and adulterer and make him David. 

And if that is not enough,
I will send my son with a bottomless pocket of miracles
and change the laws of physics and life

just for them.

Certainly that should give them a vision
of my love, one that will sustain them
until they return home.

It will, won’t it?

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About this poem

Poems come from strange places. .

Late Thursday afternoon I was in Bennington, visiting the Bennington Museum with the woman I love, and they had this display of coronets, of all different shapes and sizes (one was round and shaped like a tiny tuba!) and I found myself wondering who in the world came up with the crazy idea that this was how to make an instrument. (Yes, that is one of them in the picture.)

Later in the week I was talking to a perfect stranger at McDonalds about church and Proverbs 29:18 came up out of the blue. Proverbs 29:19, by the way reads “Where there is no vision, the people perish.”

The “Wild Haired Idea” phrase is one my kids are very familiar with. I come up with a lot of them. A surprising number of them actually work out.

And then, last night, as I began to ponder the prompt word of “Vision” from The United Methodists Rethink Church initiative, all these things mushed into this poem.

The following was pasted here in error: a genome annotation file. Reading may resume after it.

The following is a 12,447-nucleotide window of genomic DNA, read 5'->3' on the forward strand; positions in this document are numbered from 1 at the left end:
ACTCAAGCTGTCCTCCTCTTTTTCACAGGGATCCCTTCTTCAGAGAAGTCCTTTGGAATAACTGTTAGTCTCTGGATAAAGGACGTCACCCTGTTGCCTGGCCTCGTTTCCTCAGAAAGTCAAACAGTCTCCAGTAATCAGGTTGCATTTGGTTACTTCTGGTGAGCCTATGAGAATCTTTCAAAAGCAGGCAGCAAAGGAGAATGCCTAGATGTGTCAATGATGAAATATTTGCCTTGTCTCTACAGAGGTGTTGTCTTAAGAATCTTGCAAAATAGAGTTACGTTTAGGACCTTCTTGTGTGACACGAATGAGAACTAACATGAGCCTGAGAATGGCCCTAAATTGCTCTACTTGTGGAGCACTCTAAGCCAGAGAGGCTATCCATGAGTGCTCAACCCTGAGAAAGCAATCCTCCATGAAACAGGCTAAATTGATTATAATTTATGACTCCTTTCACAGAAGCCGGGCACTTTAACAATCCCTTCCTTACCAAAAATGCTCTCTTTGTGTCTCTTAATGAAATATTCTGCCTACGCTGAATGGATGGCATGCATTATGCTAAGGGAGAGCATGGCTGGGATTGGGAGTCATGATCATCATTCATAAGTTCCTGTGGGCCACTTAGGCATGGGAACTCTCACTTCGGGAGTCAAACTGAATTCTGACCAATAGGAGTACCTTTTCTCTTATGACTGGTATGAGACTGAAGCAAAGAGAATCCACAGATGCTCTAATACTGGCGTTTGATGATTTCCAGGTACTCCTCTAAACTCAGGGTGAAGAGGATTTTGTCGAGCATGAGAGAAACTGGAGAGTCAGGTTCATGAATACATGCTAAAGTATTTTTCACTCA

Poems come from strange places.

Tom

About these Lenten Poems

My friend Cathy Benson is on to something. Instead of doing without for Lent, she is doing MORE with a prayer project that is thoughtful and caring.

Giving up something for Lent is a church tradition, not a biblical command. It was designed to get our minds and hearts right as we approach the holy week and Easter. It’s a good spiritual discipline.

But I think a spiritual discipline of doing something more is also a powerful way to prepare our hearts for Easter. The Methodists, through their “Rethink Church” initiative have come up with a photographic way to do this (see below). I am going to add a poem with each image for the lent season to help prepare myself. Feel free to glom on to the idea, visit the blog and read, or share your thoughts and prayers.

Lent

 

Poem: Beyond These Walls

Beyond These Walls

Somewhere
beyond these walls
is life.

People dance,
mad with joy,
crazy with love,

unbound passion,
and faith,
even when the world

conspires to mock them,
they persist
in laughter;

they persist
in belief
of what they cannot see,

and in their belief,
Godlike,
they create the world

in their own image.

You can dance there too, but first,
you must breach the walls,
dark and historic

that you created.